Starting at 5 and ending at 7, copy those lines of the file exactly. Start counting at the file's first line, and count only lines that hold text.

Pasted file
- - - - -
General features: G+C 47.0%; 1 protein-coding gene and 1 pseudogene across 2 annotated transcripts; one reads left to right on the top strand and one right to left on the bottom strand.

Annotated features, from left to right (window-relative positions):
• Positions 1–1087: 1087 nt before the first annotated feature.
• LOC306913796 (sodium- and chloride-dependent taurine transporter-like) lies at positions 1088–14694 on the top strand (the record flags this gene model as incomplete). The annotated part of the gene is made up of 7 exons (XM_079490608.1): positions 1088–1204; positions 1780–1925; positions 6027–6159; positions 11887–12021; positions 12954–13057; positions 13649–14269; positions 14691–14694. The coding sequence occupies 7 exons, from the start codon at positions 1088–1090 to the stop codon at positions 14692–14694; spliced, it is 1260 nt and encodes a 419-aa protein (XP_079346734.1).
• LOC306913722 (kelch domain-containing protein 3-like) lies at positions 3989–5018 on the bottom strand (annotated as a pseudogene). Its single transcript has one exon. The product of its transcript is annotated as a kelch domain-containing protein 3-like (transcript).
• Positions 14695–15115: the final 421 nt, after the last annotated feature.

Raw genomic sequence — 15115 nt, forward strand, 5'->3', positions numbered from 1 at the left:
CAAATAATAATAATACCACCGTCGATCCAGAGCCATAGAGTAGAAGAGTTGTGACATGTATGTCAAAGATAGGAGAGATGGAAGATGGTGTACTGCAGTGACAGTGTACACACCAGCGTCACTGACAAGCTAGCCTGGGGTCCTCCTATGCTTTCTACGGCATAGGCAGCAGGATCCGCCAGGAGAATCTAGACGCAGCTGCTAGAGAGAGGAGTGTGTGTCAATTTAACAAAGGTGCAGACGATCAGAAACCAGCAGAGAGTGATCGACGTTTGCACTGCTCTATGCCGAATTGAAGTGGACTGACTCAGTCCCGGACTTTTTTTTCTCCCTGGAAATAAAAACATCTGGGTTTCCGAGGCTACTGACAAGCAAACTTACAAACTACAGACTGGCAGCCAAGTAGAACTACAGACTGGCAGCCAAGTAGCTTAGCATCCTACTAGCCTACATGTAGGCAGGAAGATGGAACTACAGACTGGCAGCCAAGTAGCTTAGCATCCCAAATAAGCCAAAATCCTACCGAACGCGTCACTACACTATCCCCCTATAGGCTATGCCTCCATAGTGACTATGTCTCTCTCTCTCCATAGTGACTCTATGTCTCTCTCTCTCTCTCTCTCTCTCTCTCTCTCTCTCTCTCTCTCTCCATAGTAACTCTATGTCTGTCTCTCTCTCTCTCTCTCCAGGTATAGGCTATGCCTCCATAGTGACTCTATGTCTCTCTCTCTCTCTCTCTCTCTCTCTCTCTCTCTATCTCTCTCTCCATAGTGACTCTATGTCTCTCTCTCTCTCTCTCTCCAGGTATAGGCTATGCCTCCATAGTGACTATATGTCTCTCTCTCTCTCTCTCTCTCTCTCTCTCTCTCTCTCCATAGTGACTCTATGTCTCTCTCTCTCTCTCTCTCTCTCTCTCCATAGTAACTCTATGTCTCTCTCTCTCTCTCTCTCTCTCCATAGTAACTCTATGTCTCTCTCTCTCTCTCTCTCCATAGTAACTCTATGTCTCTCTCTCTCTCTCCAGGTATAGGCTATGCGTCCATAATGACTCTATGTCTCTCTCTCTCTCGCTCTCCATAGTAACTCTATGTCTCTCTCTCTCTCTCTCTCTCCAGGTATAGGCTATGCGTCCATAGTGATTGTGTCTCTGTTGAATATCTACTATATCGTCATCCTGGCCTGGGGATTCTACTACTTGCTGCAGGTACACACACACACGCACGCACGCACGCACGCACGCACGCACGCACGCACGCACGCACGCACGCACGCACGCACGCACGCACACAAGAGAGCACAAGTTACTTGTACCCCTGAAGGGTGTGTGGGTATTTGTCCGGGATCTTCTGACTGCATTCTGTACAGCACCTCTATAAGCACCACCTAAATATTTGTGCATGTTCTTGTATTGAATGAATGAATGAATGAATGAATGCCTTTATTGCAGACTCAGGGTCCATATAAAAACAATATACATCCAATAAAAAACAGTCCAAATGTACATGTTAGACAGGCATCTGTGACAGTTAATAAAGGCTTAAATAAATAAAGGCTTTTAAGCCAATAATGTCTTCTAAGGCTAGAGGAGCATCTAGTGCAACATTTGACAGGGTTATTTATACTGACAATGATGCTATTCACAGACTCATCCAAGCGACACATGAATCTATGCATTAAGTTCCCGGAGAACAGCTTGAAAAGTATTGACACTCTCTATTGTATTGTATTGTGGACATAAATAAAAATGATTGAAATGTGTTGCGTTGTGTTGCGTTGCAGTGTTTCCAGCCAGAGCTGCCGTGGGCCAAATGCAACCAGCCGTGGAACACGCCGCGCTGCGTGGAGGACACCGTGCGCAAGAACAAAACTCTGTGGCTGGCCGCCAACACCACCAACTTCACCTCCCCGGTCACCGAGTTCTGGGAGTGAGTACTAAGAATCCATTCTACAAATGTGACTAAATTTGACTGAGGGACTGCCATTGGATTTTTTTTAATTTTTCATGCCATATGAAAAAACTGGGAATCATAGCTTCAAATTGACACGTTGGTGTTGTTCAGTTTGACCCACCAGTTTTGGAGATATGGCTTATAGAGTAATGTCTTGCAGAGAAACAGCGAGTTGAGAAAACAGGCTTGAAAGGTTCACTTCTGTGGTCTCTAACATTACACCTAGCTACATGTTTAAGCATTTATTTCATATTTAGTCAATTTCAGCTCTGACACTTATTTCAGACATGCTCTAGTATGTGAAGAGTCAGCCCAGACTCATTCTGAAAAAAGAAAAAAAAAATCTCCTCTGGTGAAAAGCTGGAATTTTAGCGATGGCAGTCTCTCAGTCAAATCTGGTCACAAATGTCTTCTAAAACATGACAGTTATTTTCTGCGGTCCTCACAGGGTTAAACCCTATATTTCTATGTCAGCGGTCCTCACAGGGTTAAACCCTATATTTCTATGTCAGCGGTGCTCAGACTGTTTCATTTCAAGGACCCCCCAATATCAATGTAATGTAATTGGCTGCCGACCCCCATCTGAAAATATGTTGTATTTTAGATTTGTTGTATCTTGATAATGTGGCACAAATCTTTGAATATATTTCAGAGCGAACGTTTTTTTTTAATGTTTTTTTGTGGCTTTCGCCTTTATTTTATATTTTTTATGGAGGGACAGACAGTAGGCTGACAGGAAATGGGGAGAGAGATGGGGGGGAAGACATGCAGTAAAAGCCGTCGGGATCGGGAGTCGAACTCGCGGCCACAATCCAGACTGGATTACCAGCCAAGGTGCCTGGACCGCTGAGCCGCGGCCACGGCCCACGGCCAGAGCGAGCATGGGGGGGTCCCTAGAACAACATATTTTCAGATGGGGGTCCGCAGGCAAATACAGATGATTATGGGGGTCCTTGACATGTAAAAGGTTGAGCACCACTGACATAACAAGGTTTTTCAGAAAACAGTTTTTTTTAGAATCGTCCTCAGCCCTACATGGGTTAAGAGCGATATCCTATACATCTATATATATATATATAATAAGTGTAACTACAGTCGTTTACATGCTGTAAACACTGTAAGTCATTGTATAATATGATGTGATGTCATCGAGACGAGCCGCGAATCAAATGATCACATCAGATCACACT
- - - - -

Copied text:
• LOC306913722 (kelch domain-containing protein 3-like) lies at positions 3989–5018 on the bottom strand (annotated as a pseudogene). Its single transcript has one exon. The product of its transcript is annotated as a kelch domain-containing protein 3-like (transcript).
• Positions 14695–15115: the final 421 nt, after the last annotated feature.

Raw genomic sequence — 15115 nt, forward strand, 5'->3', positions numbered from 1 at the left: